Following the work, an inspection by Gas Safe Register found defects. The findings were passed to the Health and Safety Executive (HSE) which prosecuted Sunil Vadher for three breaches of the Gas Safety (Installation and Use) Regulations 1998 and a breach of the Health and Safety at Work etc. Act 1974.
After the hearing, HSE Inspector Stephen Green said:
“Despite knowing that gas work can only be carried out by Gas Safe-registered engineers, Sunil Vadher chose to undertake the work himself to save money. In doing so, he exposed a couple and their three children — and anyone else in the immediate area — to a risk of fire and explosion. The family was also exposed to risks of asphyxiation and carbon monoxide poisoning.
“Sunil Vadher compounded the deception by providing the family with a boiler commissioning checklist, fraudulently using the details of a Gas Safe-registered installer, to intentionally mislead them into believing the work had been professionally signed-off.”
In another case, a Suffolk builder was given a suspended prison sentence and ordered to do 150 hours of community work for carrying out illegal and dangerous gas work at a home in Ipswich. Anthony Kerry, 55, from Ipswich, was hired to extend a kitchen at a house in April 2013. While he was working there, he agreed to install new kitchen appliances including a gas hob even though he was not registered with Gas Safe Register.
Apart from possible criminal proceedings as highlighted in these examples, civil claims for compensation are also possible. It is likely however that any insurance cover in place for such claims may be invalid where fraud, forgery or falsification has occurred.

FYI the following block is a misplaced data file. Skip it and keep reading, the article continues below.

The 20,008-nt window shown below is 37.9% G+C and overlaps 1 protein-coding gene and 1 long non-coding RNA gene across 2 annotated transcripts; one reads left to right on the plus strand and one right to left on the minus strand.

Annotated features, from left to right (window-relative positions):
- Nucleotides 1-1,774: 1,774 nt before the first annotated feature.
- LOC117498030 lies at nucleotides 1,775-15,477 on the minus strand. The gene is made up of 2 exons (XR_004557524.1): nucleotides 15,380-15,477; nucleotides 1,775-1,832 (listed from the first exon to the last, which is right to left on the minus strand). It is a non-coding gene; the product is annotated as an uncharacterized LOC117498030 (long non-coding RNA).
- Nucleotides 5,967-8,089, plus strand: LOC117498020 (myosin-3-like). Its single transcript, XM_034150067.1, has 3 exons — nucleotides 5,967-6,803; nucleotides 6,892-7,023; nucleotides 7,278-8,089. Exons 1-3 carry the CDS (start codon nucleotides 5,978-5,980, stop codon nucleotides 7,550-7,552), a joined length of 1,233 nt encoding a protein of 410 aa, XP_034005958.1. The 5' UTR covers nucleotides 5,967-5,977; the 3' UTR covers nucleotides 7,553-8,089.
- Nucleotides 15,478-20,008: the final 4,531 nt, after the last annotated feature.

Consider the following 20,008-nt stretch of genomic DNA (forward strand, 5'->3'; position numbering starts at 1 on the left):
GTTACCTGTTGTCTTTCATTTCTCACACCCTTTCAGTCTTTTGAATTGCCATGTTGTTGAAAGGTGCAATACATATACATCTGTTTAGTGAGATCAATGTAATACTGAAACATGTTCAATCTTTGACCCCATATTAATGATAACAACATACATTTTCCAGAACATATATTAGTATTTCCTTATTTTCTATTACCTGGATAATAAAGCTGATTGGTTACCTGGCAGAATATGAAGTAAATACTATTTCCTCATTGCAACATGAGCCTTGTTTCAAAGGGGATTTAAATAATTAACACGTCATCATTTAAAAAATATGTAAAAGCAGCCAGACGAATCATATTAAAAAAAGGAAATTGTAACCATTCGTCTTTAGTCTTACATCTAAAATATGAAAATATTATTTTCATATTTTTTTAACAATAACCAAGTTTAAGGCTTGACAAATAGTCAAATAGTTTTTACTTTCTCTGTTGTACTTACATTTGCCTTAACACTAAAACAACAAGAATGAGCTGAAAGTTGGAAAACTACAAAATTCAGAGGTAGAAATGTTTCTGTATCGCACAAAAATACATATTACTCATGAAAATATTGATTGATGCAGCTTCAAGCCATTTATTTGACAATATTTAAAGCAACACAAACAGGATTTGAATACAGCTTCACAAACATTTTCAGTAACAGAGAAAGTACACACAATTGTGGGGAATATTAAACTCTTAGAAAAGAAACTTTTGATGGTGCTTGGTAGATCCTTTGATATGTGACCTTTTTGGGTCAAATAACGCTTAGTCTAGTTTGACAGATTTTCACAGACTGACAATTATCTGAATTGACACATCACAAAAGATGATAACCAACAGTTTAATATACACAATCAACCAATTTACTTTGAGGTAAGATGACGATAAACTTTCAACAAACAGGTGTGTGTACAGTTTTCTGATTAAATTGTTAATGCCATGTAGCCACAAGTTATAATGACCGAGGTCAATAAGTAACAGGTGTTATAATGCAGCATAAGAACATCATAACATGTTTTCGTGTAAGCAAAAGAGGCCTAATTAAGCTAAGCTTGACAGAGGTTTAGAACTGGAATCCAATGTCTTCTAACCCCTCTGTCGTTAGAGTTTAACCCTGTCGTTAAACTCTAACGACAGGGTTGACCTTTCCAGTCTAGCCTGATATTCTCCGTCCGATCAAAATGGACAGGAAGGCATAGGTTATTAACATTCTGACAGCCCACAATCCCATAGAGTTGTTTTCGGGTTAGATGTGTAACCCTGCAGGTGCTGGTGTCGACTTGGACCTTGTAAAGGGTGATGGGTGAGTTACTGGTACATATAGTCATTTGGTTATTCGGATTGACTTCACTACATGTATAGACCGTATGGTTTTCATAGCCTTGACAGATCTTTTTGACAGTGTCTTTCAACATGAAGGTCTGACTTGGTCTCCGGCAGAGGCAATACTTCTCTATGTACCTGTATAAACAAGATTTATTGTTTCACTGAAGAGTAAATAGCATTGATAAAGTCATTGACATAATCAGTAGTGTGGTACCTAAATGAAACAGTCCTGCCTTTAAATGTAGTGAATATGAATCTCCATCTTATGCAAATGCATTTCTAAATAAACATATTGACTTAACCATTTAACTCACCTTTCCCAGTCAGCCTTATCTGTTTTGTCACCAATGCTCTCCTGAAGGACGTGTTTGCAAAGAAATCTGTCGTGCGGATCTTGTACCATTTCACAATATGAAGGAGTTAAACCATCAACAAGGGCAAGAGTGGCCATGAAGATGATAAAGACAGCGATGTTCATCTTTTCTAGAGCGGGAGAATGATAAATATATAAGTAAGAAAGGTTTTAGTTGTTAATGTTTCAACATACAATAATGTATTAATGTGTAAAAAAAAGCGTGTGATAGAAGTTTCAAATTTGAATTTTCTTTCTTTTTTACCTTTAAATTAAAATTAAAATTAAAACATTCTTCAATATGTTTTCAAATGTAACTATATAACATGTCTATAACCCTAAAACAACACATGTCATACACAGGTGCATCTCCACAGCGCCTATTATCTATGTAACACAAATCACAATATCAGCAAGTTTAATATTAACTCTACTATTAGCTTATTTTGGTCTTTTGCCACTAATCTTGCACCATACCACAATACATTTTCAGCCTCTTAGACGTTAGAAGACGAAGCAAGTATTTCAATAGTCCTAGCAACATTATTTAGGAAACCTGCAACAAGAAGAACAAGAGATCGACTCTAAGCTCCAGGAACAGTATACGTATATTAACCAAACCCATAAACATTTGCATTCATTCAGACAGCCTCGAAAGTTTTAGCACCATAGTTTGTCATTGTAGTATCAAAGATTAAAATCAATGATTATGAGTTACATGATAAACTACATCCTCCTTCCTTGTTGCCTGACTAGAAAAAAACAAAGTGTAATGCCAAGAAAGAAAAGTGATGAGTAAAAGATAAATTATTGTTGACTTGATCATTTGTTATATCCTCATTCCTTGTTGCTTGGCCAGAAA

Action to prevent fraud
Clients and others involved in the management of health and safety on construction sites need to put in place procedures to minimise the possibility of fraud. The following action may be appropriate.
Procedures for the appointment of persons to work on construction sites must be robust and regularly audited. HSE Guidance to CDM (L153) gives much information on how to appoint competent people.
Where there is reliance on training qualifications as part of the appointment process such as CSCS cards, training providers should be vetted. A new web-based application has been introduced, aiming to dramatically cut the time needed to verify CSCS cards. Launched by the Home Builders Federation (HBF), the tool is set to save some 500 working days per year, by enabling site managers to swipe CSCS cards with a USB pen.
Registrations and accreditations must be verified with the accrediting bodies. In many cases this can be done online.
On-site training and assessment must be used to verify standards and to ensure skills and knowledge are appropriate for the project and up to date.
The role of supervision must be emphasised on site and formalised to identify those who may not have the necessary skills and knowledge.
There may need to be close monitoring of individuals involved in signing records and registers, and countersigning procedures for particularly critical areas may be required. Those involved in the signing of statutory records need to be carefully selected and their work audited. Their workloads need to be monitored to ensure that the temptation to pay ”lip-service” to the signing of records and registers is removed.
Being in possession of a CSCS card or other qualification does not mean that an individual is competent. Being in possession of a card obtained fraudulently is likely to mean that the individual is not competent. Those managing construction sites need to be aware that there are people who deliberately mislead and deceive their employers. Clients, principal contractors and others must be aware of the possibility of fraud and take action to minimise it. Fraud on site is a very serious crime which inevitably will lead to criminal proceedings with a high chance of imprisonment. It can also cost lives.
Last reviewed 10 March 2016